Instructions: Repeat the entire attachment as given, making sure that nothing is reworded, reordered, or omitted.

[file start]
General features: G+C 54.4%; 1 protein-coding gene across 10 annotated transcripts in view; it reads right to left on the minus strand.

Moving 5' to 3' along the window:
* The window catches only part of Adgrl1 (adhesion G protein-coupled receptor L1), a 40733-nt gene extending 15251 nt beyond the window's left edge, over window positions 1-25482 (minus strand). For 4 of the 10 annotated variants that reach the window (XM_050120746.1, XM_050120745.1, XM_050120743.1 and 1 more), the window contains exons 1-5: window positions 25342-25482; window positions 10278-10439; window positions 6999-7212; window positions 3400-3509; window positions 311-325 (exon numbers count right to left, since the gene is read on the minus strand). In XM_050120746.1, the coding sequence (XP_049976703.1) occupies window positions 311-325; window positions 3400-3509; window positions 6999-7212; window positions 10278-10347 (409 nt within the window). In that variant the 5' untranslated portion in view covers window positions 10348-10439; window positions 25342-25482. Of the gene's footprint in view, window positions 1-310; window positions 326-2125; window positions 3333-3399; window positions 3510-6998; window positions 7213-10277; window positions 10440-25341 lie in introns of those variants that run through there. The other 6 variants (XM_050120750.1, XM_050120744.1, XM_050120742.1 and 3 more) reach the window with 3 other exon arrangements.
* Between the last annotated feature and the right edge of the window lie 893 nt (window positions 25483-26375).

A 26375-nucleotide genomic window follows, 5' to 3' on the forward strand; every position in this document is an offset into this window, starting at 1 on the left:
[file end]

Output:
General features: G+C 54.4%; 1 protein-coding gene across 10 annotated transcripts in view; it reads right to left on the minus strand.

Moving 5' to 3' along the window:
* The window catches only part of Adgrl1 (adhesion G protein-coupled receptor L1), a 40733-nt gene extending 15251 nt beyond the window's left edge, over window positions 1-25482 (minus strand). For 4 of the 10 annotated variants that reach the window (XM_050120746.1, XM_050120745.1, XM_050120743.1 and 1 more), the window contains exons 1-5: window positions 25342-25482; window positions 10278-10439; window positions 6999-7212; window positions 3400-3509; window positions 311-325 (exon numbers count right to left, since the gene is read on the minus strand). In XM_050120746.1, the coding sequence (XP_049976703.1) occupies window positions 311-325; window positions 3400-3509; window positions 6999-7212; window positions 10278-10347 (409 nt within the window). In that variant the 5' untranslated portion in view covers window positions 10348-10439; window positions 25342-25482. Of the gene's footprint in view, window positions 1-310; window positions 326-2125; window positions 3333-3399; window positions 3510-6998; window positions 7213-10277; window positions 10440-25341 lie in introns of those variants that run through there. The other 6 variants (XM_050120750.1, XM_050120744.1, XM_050120742.1 and 3 more) reach the window with 3 other exon arrangements.
* Between the last annotated feature and the right edge of the window lie 893 nt (window positions 25483-26375).

A 26375-nucleotide genomic window follows, 5' to 3' on the forward strand; every position in this document is an offset into this window, starting at 1 on the left: